Archive for category Fantasia
If you’ve been waiting for Charlize Theron to follow up her action movie star creds earned in Mad Max: Fury Road, you’ve probably had your sights in Atomic Blonde for a while now. Directed by David Leitch, the feature has drawn comparisons to the Bourne films although I found the film closer in fighting style to John Wick. Granted, there’s less gun play, but here’s where the movie breaks a female action taboo: our heroine gets hurt and bruised.
Perhaps hurt is the most outstanding thing about Lorraine Broughton. She can look like a million bucks, but she’s not doing the catwoman-in-leather thing. She goes physical and gets attacked right back. She gets hurt, she gets punched, she kicks back and it shows. Bruises are left over from one scene to another. Her fights are not damsel fights, they’re rough and physically tiresome. The combatants are not elegant and not every punch connects. Lorraine doesn’t land on her feet every time. She still looks very much like she’s kicking everyone’s ass from here to the moon though.
The music is very much her co-star, I’d dare say even more than James McAvoy who plays David Percival. The Berlin station chief and Lorraine’s contact in the communist city is another bigger-than-life character, running cons left and right and selling jeans in East Berlin. The 80’s soundtrack is just a notch above him, complementing every scene and nostalgically setting us up in the good/bad ol’ years of the Cold War with the music scene of the 80’s (Nena’s 99 Luftballoons was expected and didn’t disappoint).
The plot does get a little contrived, to the point that I felt like just drowning it out. The spectacle is visual, musical but you’re going to the wrong movie to seek out a fully logical explanation. That being said, it is still a spy movie through and through as alliances are made, deals are broken, and there’s an ubiquitous list of spies that must not fall in the wrong hands somewhere around there.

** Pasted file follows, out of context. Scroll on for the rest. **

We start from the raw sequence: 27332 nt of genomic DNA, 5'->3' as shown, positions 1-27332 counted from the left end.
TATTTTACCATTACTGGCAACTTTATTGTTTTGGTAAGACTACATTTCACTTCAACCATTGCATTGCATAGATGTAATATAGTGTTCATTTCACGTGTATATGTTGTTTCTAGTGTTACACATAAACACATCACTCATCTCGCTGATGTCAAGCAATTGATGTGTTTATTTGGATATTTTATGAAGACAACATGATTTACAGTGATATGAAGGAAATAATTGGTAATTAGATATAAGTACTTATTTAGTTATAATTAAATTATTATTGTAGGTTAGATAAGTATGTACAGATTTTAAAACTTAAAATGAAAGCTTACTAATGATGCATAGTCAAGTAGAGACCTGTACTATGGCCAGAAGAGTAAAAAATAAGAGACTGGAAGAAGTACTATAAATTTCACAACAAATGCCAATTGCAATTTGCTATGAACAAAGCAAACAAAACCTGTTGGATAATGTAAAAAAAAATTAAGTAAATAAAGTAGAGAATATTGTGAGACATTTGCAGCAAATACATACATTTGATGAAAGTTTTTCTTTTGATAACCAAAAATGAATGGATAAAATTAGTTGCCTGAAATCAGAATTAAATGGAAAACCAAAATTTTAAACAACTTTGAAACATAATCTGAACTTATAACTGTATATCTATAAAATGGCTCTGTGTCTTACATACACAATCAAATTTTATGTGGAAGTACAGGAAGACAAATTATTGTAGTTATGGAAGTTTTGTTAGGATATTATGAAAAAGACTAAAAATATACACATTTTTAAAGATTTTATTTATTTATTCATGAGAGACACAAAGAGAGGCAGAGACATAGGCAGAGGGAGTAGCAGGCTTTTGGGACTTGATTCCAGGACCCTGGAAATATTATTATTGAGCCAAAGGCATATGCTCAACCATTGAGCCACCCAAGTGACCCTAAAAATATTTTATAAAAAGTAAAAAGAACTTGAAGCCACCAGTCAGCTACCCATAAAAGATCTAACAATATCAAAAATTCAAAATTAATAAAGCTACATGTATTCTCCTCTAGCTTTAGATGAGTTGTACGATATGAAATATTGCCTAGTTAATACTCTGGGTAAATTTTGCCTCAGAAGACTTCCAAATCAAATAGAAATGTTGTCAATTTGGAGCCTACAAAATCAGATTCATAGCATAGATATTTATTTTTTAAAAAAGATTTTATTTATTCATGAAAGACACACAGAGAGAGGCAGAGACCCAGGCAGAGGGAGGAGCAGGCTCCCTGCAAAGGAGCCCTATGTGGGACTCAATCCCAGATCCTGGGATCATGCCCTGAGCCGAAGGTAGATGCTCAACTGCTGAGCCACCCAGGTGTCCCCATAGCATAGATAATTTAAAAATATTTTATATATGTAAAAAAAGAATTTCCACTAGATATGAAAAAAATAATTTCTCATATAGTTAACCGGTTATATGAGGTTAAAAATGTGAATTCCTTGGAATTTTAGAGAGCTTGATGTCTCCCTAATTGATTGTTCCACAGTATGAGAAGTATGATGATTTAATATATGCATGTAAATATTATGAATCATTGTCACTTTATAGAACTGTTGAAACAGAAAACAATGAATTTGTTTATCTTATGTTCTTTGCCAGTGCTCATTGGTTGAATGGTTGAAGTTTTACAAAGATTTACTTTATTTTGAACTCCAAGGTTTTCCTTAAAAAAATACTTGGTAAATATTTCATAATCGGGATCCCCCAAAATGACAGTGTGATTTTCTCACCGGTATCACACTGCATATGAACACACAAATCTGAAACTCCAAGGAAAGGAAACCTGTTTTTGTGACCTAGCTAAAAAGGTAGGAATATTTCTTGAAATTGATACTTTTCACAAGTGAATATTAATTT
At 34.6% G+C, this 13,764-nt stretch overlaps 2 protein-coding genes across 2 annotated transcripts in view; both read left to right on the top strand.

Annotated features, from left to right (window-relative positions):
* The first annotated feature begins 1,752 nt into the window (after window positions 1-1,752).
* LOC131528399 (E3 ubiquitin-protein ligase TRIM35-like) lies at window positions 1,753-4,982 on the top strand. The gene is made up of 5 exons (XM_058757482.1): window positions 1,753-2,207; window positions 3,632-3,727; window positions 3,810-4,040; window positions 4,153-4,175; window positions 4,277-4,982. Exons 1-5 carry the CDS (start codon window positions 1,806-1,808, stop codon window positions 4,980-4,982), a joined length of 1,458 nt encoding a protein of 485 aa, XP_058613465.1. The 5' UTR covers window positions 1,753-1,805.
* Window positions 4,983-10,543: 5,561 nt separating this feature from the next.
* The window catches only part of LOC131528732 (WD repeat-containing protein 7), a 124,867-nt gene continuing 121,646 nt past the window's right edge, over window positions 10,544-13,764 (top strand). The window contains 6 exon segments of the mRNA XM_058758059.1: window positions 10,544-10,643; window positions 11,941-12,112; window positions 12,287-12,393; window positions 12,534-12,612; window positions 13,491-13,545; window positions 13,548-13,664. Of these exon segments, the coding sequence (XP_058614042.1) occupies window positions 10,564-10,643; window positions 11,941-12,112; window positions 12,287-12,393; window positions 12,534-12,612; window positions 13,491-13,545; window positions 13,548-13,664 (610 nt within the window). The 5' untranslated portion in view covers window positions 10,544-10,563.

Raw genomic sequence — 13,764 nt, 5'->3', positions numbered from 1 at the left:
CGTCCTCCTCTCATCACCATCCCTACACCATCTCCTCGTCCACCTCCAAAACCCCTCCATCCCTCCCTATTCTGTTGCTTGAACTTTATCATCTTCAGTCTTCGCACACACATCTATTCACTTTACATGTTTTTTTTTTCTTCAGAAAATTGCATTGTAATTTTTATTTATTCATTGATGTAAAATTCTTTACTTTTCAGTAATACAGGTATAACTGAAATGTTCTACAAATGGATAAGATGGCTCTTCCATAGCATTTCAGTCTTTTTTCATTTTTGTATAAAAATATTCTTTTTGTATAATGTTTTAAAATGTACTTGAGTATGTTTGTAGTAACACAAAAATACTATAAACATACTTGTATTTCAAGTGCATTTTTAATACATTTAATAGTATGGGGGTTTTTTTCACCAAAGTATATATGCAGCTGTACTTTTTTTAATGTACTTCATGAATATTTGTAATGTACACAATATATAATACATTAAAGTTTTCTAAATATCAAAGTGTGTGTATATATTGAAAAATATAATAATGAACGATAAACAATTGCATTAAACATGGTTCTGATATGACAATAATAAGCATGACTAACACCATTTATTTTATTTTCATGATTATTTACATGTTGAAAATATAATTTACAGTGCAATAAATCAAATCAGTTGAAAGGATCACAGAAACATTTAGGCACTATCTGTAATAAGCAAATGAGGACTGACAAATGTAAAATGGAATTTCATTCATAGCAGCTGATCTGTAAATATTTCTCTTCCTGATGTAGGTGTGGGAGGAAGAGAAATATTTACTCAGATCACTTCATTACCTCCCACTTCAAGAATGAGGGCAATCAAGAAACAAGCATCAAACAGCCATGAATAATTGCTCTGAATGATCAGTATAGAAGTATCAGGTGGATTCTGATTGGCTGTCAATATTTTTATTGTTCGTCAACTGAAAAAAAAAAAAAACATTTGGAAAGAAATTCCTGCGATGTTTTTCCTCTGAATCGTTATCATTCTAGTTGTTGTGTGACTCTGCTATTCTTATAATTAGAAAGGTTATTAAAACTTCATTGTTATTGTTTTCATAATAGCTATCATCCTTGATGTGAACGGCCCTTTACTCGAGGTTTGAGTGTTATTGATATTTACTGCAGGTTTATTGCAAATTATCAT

Highly recommended for action film enthusiasts. Don’t expect an art film and don’t expect Bond. But do expect a new standard for the anti-hero who happens to be female. The movie is elegant where it wants to be and brutal where it needs to. In a day and age where some spies just brush off dust and join the party, Atomic breaks open the door and goes for the jugular. Beautiful but damaged, elegant but savage, the movie looks and sounds a lot like its main lead. She will break your heart. And your arms. And your legs.
That will do for now.
There was no way we wouldn’t get a sequel & conclusion to the story of Death Note. Shusuke Kaneko directs again, in a storyline that finally puts Light Yayami (Tatsuya Fujiwara) and the brilliant and eccentric detective L (Kenichi Matsuyama) face to face in what becomes a showdown of masterminds.
Obviously, a lot of the plots that “Kira” and his pursuer make up for each other have to be simplified for the screen, but you’ll hardly notice the changes. Most things have just been speed up. This time Light must share the stage as he’s not the only one with a Death Note. Meet Misa Amane (Erika Toda), another Death Note owner with her own Shinigami, Rem. Luckily for him, the wannabe-Kiras are eager for his guidance… and his instructions.